Voboril: Don’t let a litigious society prevent squash your curiousity about the world
I was recently asked to evaluate a matter to determine whether there was potential for liability among the contemplated courses of action. My immediate, deadpanned reply was that, in our system, every avenue carries with it the possibility of a lawsuit. It was perhaps a bit hyperbolic, but appreciated by the recipient nonetheless.
The logical conclusion of our litigious society is to make the cautious actor risk-averse almost to the point of immobility, both physically and psychologically.
For the adventurous among us — the entrepreneurs, the explorers, the boundary-pushers — this serves as little deterrent. But for others, it removes the power of the curiosity with which we are born. The capacity for wonder should not be jettisoned upon arrival at adulthood; it should not be circumscribed by artificial barriers.
The mention of the word “wonder” usually conjures an image of the sort of slack-jawed amazement typified by children and the prodigiously stoned. Not coincidentally, these are two populations that traditionally ignore the social constructs that are underlain by our legal system. But one need not be a kid or hyper-baked in order to appreciate the benefits of a more open and creative worldview. The freedom to think beyond the limits of current understanding is available to all. In this context, wondering is a purely cognitive endeavor: It is both the impetus to imagine and the reaction that we have to the insights gained from the process.
But there is a practical, logistical component to wondering. Certainly, not every person has the ability to transcend their circumstances and satiate the far reaches of their curiosity. Yet the citizens of this valley, regardless of fiscal standing, have the necessary prerequisites to push the boundaries of what is possible for us, for our kin, for our friends, for our community.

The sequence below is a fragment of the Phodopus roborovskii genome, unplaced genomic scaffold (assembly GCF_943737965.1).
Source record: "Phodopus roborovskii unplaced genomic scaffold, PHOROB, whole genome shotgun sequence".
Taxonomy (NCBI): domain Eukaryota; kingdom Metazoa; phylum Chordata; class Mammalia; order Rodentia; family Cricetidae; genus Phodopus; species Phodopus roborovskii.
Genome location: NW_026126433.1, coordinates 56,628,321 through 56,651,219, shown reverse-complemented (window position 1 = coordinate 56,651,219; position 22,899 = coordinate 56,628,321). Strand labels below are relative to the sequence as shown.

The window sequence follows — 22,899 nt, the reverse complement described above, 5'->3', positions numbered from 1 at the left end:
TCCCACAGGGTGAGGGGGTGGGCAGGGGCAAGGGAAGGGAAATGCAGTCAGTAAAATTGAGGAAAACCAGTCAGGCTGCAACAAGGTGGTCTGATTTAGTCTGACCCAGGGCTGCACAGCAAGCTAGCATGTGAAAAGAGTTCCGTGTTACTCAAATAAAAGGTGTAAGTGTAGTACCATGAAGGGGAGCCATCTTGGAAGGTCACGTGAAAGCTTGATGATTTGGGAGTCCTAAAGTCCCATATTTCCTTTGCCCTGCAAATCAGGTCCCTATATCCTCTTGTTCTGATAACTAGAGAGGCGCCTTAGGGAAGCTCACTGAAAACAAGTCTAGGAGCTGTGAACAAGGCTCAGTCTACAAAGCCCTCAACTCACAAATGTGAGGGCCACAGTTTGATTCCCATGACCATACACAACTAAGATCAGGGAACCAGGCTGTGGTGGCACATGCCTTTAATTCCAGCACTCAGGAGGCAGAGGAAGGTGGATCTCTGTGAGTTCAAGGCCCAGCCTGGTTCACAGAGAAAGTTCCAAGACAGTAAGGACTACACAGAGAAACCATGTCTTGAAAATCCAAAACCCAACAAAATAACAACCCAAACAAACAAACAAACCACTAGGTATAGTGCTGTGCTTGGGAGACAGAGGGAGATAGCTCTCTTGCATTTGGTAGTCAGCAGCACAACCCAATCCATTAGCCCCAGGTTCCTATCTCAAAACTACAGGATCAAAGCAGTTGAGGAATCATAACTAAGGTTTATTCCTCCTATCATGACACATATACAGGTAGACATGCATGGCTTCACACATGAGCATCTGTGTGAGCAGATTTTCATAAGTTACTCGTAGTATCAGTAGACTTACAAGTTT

Migrants, whether of our own volition or as a consequence of violent or other unfortunate circumstances, most of us at one point wondered what it would be like to leave our prior homes and venture here. We still have some of that pioneer spirit, but it is being diluted as we grow more bourgeois, as we become more concerned with mortgages and judgments and marketing plans and bottom-lines and decorum.
Just as we might stop to wonder what lies on the other side of that ridge, we can wonder what it would look and feel like if we did not have two separate populations existing in the same geography. We often wonder when our next powder day will come.
What if we dared to imagine a future in which municipal decisions were not dictated by a corporate overlord? We all stared in rapt wonder at the Great American Eclipse. I am even more enthused to wonder whether it is possible for us to put behind the petty squabbles, save ourselves the brain damage of litigation and unite behind our commonalities.
I am past the point of being childish (methinks), but I can embrace the ability to be child-like when it comes to wonder. To have all of the possibilities of the universe in play is to maximize the vanishingly small time we have here on Earth. At the close of that window, I certainly don’t want to wonder what might have been.
T.J. Voboril is a partner at Reynolds, Kalamaya & Voboril LLC, a local law firm, and the owner-mediator at Voice of Reason Dispute Resolution. For more information, contact Voboril at 970-306-6456 or firstname.lastname@example.org or visit http://www.rkvlaw.com.
Circus Bella, out of San Francisco, is here through Sunday at Nottingham Park in Avon. The acts feature no animals, only human-powered entertainment.